After reviewing the UCLA study and other available data, the FDA has not yet reached new conclusions about safety risks with incretin mimetic drugs. However, the Agency did participate in the National Institute of Diabetes and Digestive and Kidney Diseases (NIDDK) and National Cancer Institute?s (NCI) Workshop on Pancreatitis-Diabetes-Pancreatic Cancer being held on June 12 and 13, 2013 in Bethesda, MD, to gather and share additional information. They are expected to release their finding, conclusions and recommendations later this year or early next year.

First lawsuit
The law firm of Rheingold, Valet, Rheingold, McCartney & Giuffra LLP earlier today commenced what is believed to be the first suit in New York for the development of pancreatic cancer in the user of of the common anti-diabetic drugs. The suit, by Staten Island resident Robert Cataletto, was filed on June 14, 2013, and it is captioned Cataletto v. Amylin Pharmaceuticals, LLC, et al., E.D.N.Y. 13-cv-3411.

Broader Group
Cataletto received prescriptions from the doctor attending to his adult diabetes condition in the period from 2009 to 2012 for exenatide, which has been on the market since 2005 and is known as a glucagen-like peptide treats diabetes by preventing a build- up of sugar in the body. He also received a prescription for sitagliptin, which was first marketed in 2007 and belongs to the category of a dipeptidyl-peptidase-4 drug designed to reduces blood glucose levels. When combined with an older drug, metformin, the drug is known as Janumet. The broader category for the drugs involved in this law suit is known as “incretins.”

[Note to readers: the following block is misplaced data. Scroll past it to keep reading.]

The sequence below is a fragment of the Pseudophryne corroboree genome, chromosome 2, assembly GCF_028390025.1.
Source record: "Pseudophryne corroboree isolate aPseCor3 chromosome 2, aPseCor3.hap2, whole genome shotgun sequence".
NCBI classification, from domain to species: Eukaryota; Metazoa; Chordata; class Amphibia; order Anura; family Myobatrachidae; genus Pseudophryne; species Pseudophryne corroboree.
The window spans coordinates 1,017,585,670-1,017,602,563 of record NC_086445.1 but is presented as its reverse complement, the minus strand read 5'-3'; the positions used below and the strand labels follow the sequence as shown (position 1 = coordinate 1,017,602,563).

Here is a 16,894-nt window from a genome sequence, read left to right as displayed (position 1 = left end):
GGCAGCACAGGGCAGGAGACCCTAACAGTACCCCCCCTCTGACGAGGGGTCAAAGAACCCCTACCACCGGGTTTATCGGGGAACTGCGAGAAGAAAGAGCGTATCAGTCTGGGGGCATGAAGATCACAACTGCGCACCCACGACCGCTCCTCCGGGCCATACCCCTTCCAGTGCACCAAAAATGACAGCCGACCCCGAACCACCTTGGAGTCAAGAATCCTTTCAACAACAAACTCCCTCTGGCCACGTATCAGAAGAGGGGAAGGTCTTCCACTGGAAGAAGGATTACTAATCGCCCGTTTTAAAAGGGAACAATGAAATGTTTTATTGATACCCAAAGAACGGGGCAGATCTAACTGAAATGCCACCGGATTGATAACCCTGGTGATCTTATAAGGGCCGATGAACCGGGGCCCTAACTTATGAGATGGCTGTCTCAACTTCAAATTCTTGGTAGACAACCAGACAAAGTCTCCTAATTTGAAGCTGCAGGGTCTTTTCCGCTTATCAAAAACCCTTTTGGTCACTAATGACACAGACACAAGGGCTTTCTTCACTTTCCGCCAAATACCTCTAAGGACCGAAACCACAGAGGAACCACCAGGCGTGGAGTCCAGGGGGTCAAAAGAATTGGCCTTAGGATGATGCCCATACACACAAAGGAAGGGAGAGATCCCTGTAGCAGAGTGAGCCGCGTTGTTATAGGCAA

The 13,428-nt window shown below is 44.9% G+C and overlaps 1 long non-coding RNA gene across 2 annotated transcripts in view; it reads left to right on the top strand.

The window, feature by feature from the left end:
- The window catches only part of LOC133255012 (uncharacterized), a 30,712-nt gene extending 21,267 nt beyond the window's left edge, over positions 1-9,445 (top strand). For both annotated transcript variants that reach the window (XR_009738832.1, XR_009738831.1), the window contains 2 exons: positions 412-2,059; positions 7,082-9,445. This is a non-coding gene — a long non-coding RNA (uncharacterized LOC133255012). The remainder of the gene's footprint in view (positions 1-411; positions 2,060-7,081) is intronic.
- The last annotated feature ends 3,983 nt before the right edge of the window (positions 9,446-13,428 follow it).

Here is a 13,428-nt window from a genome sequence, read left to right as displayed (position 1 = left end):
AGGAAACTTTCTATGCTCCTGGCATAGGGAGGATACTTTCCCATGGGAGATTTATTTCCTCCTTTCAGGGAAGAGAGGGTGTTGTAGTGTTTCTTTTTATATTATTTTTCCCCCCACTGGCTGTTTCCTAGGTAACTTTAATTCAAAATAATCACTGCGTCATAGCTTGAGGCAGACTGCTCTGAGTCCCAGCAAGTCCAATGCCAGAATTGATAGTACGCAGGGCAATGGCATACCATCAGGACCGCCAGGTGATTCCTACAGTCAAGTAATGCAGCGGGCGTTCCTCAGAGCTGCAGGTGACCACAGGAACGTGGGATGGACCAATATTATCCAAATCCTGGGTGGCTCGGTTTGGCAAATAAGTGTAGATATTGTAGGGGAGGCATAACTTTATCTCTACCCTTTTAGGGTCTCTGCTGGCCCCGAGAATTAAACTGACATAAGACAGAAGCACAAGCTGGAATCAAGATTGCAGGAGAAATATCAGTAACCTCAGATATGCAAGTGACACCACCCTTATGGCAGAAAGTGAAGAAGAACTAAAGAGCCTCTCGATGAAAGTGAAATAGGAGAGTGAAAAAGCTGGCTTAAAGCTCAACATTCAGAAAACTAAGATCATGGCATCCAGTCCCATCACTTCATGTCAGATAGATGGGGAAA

Legal case
The complaint alleges that the manufacturers of both of these products were alerted starting in 2010 that there was an increased incidence of pancreatic cancer in users of these drugs as compared to diabetics treated with the older, more proven forms of treatment. The notice also came from the German Medical Association and a petition by Public Citizen, a non-profit health group in Washington.

Disregardfor human life
There have been similar reports of a sharp increase in pancreatitis?inflammation of the pancreas gland?in users of these same drugs. The complaint alleges that pancreatitis may be a forerunner of pancreatic cancer. Pancreatic cancer is among the deadliest of all cancers, for which there are no satisfactory treatments.

The complaint charges that the defendants were aware of the serious health risks associated with the use of these drugs, and concealed them from the public, prescribing doctors and governmental regulatory bodies. It not only seeks damages for the pain and suffering and economic loss sustained by the Cataletto family but also punitive or punishment damages based on “disregard for human life.”

“From our examination of the data, it appears to us that there has been over promotion and under warning by the sellers of these and other drugs in the incretin category,” says Paul D. Rheingold, senior partner in the law firm. The firm specializes in representing persons injured by drugs and medical devices. The firm is also involved with litigation involving metal-on-metal hips made by Biomet, DePuy, Stryker and Wright Medical, all of which have genotoxic galvanic reactions known to be carcinogenic.

[1] Elashoff M, Matveyenko AV, Gier B, Elashoff R, Butler PC. Pancreatitis, pancreatic, and thyroid cancer with glucagon-like peptide-1-based therapies. Gastroenterology. 2011 Jul;141(1):150-6. doi: 10.1053/j.gastro.2011.02.018. Epub 2011 Feb 18. [Abstract][Full Article]